Samsung has a bigger problem than Apple, says Michael Yoshikami. Here's what it is.» Read More
The Apple-IBM tie up, beginning this fall, is set to target the customer base that BlackBerry needs to woo as part of a turnaround under new Chief Executive Officer John Chen. "It is not a crushing blow at this early stage, but it is a negative for BlackBerry," said IDC analyst John Jackson.
Steve Jobs probably wouldn't have approved of the IBM deal, but get used to it—this is the new age Apple, says Michael Yoshikami.
Charles Sizemore, CIO at Sizemore Capital Management, explains why the partnership between Apple and IBM will impact Microsoft and Google more than Blackberry.
WASHINGTON, July 15- International Business Machines Corp will partner exclusively with Apple Inc to sell iPhones and iPads loaded with applications geared at enterprise clients this fall, the company announced on Tuesday.
*JPMorgan, Goldman shares rally after earnings. NEW YORK, July 15- U.S. stocks pulled back on Tuesday after Federal Reserve Chair Janet Yellen and her fellow Fed policymakers raised concerns about "substantially stretched valuations" in some sectors. Facebook shares tumbled 1.1 percent to $67.17.
Apple and IBM stocks stocks were up slightly after the firms announced a partnership in which IBM will create business apps for the iPhone and iPad.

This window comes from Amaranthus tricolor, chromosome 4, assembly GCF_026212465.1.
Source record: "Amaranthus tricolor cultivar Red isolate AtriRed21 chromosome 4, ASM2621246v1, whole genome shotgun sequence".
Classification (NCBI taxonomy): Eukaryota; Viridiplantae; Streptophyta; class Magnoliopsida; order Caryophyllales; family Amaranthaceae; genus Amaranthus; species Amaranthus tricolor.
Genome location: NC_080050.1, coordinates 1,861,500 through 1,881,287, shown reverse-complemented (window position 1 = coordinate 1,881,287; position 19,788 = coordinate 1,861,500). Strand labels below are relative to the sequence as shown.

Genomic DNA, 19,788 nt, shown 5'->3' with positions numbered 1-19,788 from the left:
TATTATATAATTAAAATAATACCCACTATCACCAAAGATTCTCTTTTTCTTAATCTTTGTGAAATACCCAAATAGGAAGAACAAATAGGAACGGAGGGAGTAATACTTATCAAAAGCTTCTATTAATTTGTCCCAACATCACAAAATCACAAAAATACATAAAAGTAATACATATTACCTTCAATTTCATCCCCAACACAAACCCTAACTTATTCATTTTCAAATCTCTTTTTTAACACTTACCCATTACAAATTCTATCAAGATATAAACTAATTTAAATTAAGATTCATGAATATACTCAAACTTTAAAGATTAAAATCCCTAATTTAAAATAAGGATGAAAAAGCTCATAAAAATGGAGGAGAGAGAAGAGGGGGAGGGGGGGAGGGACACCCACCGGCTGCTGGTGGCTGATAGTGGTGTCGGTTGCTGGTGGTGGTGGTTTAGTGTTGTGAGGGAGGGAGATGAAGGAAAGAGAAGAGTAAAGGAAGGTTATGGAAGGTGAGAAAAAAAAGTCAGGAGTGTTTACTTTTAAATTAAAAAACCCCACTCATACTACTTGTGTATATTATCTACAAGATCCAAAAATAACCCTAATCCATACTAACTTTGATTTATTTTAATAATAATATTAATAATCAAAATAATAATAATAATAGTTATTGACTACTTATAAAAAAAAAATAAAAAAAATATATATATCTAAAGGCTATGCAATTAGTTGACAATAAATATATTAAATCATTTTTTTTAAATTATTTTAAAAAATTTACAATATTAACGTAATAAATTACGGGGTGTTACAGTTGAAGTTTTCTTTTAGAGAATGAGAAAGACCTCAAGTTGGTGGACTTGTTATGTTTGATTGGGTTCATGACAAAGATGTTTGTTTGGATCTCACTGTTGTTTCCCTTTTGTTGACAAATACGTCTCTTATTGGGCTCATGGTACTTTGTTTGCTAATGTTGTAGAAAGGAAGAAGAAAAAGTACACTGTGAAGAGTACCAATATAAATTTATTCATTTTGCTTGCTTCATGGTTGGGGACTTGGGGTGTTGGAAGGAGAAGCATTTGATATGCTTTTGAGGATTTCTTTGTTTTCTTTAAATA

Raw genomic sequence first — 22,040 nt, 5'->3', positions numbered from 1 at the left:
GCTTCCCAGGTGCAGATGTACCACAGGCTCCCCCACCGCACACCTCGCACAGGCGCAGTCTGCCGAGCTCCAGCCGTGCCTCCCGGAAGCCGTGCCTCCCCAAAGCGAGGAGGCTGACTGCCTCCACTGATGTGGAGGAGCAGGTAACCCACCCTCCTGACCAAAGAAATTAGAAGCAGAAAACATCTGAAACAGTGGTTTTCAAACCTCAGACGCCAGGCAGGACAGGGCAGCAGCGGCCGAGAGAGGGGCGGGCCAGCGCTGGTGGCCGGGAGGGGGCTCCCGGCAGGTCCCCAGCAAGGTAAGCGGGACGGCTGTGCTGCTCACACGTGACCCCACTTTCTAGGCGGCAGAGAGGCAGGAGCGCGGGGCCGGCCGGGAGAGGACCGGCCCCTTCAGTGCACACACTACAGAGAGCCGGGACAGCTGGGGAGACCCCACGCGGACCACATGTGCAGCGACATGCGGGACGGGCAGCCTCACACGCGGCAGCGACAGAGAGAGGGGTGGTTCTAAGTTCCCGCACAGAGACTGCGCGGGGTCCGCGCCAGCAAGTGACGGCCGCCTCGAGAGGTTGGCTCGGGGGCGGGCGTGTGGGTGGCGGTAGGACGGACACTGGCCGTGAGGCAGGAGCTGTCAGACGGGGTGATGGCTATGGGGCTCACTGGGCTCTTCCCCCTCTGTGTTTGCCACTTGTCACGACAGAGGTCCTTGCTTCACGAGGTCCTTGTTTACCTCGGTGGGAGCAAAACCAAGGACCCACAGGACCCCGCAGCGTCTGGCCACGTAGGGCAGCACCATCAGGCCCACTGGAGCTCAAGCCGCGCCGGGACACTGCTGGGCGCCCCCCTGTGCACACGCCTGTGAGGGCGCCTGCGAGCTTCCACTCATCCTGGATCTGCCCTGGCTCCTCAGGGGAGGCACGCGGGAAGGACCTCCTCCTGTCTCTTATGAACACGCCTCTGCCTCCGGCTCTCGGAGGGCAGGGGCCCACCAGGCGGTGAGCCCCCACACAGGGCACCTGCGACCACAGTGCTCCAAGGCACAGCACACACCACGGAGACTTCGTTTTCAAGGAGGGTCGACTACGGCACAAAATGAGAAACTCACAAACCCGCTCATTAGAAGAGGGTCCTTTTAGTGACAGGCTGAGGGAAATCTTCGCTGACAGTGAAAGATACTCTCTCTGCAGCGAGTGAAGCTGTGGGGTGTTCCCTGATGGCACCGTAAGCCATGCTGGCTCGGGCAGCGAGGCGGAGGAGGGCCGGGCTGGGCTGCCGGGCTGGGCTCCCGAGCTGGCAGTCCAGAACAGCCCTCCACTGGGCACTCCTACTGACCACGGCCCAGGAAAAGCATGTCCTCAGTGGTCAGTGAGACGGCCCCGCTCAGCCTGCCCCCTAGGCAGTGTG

Max Wolff, The New School University economics professor, and Ross Gerber, Gerber Kawasaki, discuss how a partnership between IBM and Apple will impact other names in the enterprise space.
Apple and IBM announced a deal that could make Apple—traditionally a consumer brand—a major player in the business market.
As others abandon the physical keyboard, BlackBerry is doubling down there, Re/code reports.
The "Fast Money" traders share their final trades of the day.
AOL boss Tim Armstrong still loves his BlackBerry, and he tells CNBC other CEOs around the Sun Valley media and tech conference apparently do, too.
Some of Tuesday's midday movers:
More American households are ditching their old telephones: 4 out of 10 only use cellphones, a government survey shows.
Some of Monday's midday movers:
It seems like only yesterday that former enterprise smartphone king BlackBerry was left for dead.
To make the Android system more business friendly, Google is developing a means for separating personal and business phone data. Re/code reports.
Citron, which had turned bullish on BlackBerry early this year, once again raised its price target on shares of the tech company, to $20 from $15, sending shares in BlackBerry up 4.5 percent to $9.50 in late morning trading on the Nasdaq.
With stock markets overflowing with new offerings, Bassim Haidar, the founder of Channel IT Group, has indicated that his African telecoms company could be next.
Troy Crandall, Vice President & Equity Analyst at 3Macs, discusses BlackBerry's better-than-expected first quarter earnings and explains why the firm may be set to regain some of its market share.
While BlackBerry's first quarter results beat expectations, they are a third of what the firm earned last year in the same quarter, says Jay Srivatsa, Managing Director at Chardan Capital Markets.